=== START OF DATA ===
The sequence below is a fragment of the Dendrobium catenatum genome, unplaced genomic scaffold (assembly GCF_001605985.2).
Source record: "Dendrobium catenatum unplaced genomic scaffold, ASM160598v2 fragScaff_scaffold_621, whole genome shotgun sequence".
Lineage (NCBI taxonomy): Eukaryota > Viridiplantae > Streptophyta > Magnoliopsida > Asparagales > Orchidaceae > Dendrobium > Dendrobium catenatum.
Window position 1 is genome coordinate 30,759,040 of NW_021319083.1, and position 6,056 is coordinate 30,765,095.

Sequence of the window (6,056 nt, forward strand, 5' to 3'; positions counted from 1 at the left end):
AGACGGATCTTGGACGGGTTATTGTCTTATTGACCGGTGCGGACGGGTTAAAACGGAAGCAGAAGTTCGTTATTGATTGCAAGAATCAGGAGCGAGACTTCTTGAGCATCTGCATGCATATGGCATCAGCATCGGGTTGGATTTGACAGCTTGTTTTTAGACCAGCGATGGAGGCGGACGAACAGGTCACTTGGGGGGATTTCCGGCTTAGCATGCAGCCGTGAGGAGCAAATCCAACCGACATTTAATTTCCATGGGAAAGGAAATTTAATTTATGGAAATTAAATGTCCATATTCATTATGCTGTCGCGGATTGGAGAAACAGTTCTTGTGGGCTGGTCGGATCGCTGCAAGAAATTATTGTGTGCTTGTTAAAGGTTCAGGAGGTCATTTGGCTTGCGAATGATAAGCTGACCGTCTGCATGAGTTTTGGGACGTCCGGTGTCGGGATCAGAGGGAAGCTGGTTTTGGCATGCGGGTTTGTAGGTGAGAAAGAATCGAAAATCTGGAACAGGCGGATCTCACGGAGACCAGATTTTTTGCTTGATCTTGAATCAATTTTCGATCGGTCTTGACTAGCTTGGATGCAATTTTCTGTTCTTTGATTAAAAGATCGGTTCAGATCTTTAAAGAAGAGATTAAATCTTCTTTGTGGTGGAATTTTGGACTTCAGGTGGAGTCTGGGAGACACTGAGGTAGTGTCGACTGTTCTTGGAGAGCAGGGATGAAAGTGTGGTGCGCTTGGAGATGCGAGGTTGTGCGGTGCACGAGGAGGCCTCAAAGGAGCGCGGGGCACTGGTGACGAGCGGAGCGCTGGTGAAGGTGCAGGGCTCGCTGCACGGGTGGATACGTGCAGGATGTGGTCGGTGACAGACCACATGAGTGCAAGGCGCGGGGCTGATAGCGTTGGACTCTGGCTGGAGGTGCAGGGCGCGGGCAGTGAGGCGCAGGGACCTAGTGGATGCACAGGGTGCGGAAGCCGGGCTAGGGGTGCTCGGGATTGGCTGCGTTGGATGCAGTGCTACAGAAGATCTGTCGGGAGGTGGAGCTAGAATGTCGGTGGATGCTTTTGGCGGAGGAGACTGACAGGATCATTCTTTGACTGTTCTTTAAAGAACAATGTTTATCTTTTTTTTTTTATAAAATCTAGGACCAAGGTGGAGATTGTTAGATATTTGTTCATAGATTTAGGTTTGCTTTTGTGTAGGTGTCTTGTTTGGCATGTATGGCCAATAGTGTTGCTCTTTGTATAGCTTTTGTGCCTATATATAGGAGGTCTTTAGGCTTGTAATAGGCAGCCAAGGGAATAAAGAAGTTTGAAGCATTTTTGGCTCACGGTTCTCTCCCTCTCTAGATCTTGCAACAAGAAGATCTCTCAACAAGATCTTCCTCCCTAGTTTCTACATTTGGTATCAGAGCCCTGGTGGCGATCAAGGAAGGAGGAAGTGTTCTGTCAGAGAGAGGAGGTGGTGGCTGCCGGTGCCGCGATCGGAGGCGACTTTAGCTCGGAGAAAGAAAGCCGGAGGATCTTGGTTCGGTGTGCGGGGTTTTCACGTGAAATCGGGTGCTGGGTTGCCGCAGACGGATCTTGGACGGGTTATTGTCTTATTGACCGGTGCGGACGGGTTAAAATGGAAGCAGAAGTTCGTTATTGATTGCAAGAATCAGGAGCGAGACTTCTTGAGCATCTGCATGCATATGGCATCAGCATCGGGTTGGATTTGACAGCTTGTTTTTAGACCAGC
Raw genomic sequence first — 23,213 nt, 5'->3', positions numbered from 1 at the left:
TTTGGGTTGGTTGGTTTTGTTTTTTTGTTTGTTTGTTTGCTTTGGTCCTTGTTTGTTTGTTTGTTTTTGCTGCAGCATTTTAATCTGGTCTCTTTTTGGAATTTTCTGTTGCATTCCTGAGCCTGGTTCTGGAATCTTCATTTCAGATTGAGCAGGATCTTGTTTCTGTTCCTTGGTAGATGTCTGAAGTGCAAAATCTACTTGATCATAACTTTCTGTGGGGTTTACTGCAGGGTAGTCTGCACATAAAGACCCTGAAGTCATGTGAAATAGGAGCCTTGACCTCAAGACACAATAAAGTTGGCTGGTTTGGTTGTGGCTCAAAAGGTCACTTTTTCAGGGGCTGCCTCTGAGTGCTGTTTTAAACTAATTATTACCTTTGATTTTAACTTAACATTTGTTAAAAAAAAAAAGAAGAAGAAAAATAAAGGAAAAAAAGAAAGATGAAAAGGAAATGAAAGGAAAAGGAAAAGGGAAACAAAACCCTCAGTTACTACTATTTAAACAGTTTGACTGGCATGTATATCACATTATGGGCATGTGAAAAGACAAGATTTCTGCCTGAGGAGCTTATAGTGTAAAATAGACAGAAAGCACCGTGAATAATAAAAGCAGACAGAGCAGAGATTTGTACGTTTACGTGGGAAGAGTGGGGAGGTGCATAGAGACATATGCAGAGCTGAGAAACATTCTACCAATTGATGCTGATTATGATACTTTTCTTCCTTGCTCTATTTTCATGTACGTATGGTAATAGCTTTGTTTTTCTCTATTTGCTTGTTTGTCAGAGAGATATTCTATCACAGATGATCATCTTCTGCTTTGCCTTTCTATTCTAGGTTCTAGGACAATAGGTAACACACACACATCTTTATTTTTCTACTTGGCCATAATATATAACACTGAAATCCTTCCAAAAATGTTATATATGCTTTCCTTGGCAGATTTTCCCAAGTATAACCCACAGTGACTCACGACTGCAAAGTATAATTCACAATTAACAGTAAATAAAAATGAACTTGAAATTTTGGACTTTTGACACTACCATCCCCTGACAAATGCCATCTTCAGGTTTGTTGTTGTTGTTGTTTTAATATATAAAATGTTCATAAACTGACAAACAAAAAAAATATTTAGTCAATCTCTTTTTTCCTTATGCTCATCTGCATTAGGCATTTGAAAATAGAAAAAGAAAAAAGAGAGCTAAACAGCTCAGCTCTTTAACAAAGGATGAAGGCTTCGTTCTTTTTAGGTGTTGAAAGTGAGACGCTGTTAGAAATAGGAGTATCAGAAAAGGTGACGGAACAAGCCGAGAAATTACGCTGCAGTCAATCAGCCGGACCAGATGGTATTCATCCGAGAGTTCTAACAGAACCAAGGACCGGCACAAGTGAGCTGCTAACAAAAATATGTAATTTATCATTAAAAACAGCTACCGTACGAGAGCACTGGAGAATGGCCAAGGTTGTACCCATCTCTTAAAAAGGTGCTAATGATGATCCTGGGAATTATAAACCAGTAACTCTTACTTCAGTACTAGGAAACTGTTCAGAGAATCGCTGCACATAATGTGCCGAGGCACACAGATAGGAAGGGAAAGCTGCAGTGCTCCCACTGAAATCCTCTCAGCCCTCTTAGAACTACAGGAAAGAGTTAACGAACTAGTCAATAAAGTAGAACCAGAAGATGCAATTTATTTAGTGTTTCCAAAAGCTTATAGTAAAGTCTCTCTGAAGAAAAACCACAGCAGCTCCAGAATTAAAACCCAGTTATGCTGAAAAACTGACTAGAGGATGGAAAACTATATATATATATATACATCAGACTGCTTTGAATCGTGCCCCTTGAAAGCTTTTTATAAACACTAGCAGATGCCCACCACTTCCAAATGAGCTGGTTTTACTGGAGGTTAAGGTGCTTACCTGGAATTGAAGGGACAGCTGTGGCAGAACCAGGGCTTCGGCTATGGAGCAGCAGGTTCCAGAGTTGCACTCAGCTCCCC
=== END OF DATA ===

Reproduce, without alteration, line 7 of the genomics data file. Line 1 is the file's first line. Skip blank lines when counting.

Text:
Raw genomic sequence first — 23,213 nt, 5'->3', positions numbered from 1 at the left: